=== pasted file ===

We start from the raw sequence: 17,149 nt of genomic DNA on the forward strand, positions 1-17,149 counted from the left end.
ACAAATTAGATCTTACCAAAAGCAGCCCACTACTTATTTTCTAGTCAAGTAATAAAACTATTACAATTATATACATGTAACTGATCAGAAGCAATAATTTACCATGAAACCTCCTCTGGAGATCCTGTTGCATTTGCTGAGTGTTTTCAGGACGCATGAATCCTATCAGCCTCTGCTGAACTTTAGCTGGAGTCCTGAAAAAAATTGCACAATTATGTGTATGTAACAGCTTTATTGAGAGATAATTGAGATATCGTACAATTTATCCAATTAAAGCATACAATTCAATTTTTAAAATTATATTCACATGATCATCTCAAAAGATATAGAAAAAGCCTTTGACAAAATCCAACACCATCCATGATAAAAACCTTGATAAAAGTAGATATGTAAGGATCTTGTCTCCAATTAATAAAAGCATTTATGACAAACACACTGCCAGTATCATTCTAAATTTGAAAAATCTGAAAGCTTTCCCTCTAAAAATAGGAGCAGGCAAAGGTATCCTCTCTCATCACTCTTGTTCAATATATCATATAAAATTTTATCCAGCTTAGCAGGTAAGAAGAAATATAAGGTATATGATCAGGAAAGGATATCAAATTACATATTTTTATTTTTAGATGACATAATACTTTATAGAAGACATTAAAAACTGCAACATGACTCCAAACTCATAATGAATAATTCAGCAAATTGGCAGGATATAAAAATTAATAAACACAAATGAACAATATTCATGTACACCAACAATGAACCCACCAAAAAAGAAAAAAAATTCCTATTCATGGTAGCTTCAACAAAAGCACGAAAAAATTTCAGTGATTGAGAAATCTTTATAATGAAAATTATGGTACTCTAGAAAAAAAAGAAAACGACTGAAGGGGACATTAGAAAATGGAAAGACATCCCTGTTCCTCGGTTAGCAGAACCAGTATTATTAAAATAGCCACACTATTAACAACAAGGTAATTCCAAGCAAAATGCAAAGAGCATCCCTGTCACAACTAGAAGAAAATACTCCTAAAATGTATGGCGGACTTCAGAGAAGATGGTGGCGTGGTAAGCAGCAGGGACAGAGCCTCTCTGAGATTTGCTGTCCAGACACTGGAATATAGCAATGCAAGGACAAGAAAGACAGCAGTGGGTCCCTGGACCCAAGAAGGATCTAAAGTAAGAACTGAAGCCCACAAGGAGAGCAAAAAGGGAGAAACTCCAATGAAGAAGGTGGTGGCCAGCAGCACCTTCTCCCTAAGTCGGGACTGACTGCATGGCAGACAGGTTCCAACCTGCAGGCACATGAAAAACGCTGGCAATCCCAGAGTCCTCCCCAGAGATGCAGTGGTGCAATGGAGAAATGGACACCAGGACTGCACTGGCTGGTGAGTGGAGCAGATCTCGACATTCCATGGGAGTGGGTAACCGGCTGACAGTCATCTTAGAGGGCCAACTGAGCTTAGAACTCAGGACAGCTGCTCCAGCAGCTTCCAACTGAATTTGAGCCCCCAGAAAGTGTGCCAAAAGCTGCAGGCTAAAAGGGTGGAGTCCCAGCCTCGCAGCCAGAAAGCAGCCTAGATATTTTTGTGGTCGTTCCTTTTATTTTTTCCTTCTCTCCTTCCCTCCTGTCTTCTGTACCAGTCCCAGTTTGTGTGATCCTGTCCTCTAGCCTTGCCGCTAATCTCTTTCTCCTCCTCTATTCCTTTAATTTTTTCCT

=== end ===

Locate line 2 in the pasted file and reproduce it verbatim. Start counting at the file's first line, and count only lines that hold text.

ACAAATTAGATCTTACCAAAAGCAGCCCACTACTTATTTTCTAGTCAAGTAATAAAACTATTACAATTATATACATGTAACTGATCAGAAGCAATAATTTACCATGAAACCTCCTCTGGAGATCCTGTTGCATTTGCTGAGTGTTTTCAGGACGCATGAATCCTATCAGCCTCTGCTGAACTTTAGCTGGAGTCCTGAAAAAAATTGCACAATTATGTGTATGTAACAGCTTTATTGAGAGATAATTGAGATATCGTACAATTTATCCAATTAAAGCATACAATTCAATTTTTAAAATTATATTCACATGATCATCTCAAAAGATATAGAAAAAGCCTTTGACAAAATCCAACACCATCCATGATAAAAACCTTGATAAAAGTAGATATGTAAGGATCTTGTCTCCAATTAATAAAAGCATTTATGACAAACACACTGCCAGTATCATTCTAAATTTGAAAAATCTGAAAGCTTTCCCTCTAAAAATAGGAGCAGGCAAAGGTATCCTCTCTCATCACTCTTGTTCAATATATCATATAAAATTTTATCCAGCTTAGCAGGTAAGAAGAAATATAAGGTATATGATCAGGAAAGGATATCAAATTACATATTTTTATTTTTAGATGACATAATACTTTATAGAAGACATTAAAAACTGCAACATGACTCCAAACTCATAATGAATAATTCAGCAAATTGGCAGGATATAAAAATTAATAAACACAAATGAACAATATTCATGTACACCAACAATGAACCCACCAAAAAAGAAAAAAAATTCCTATTCATGGTAGCTTCAACAAAAGCACGAAAAAATTTCAGTGATTGAGAAATCTTTATAATGAAAATTATGGTACTCTAGAAAAAAAAGAAAACGACTGAAGGGGACATTAGAAAATGGAAAGACATCCCTGTTCCTCGGTTAGCAGAACCAGTATTATTAAAATAGCCACACTATTAACAACAAGGTAATTCCAAGCAAAATGCAAAGAGCATCCCTGTCACAACTAGAAGAAAATACTCCTAAAATGTATGGCGGACTTCAGAGAAGATGGTGGCGTGGTAAGCAGCAGGGACAGAGCCTCTCTGAGATTTGCTGTCCAGACACTGGAATATAGCAATGCAAGGACAAGAAAGACAGCAGTGGGTCCCTGGACCCAAGAAGGATCTAAAGTAAGAACTGAAGCCCACAAGGAGAGCAAAAAGGGAGAAACTCCAATGAAGAAGGTGGTGGCCAGCAGCACCTTCTCCCTAAGTCGGGACTGACTGCATGGCAGACAGGTTCCAACCTGCAGGCACATGAAAAACGCTGGCAATCCCAGAGTCCTCCCCAGAGATGCAGTGGTGCAATGGAGAAATGGACACCAGGACTGCACTGGCTGGTGAGTGGAGCAGATCTCGACATTCCATGGGAGTGGGTAACCGGCTGACAGTCATCTTAGAGGGCCAACTGAGCTTAGAACTCAGGACAGCTGCTCCAGCAGCTTCCAACTGAATTTGAGCCCCCAGAAAGTGTGCCAAAAGCTGCAGGCTAAAAGGGTGGAGTCCCAGCCTCGCAGCCAGAAAGCAGCCTAGATATTTTTGTGGTCGTTCCTTTTATTTTTTCCTTCTCTCCTTCCCTCCTGTCTTCTGTACCAGTCCCAGTTTGTGTGATCCTGTCCTCTAGCCTTGCCGCTAATCTCTTTCTCCTCCTCTATTCCTTTAATTTTTTCCT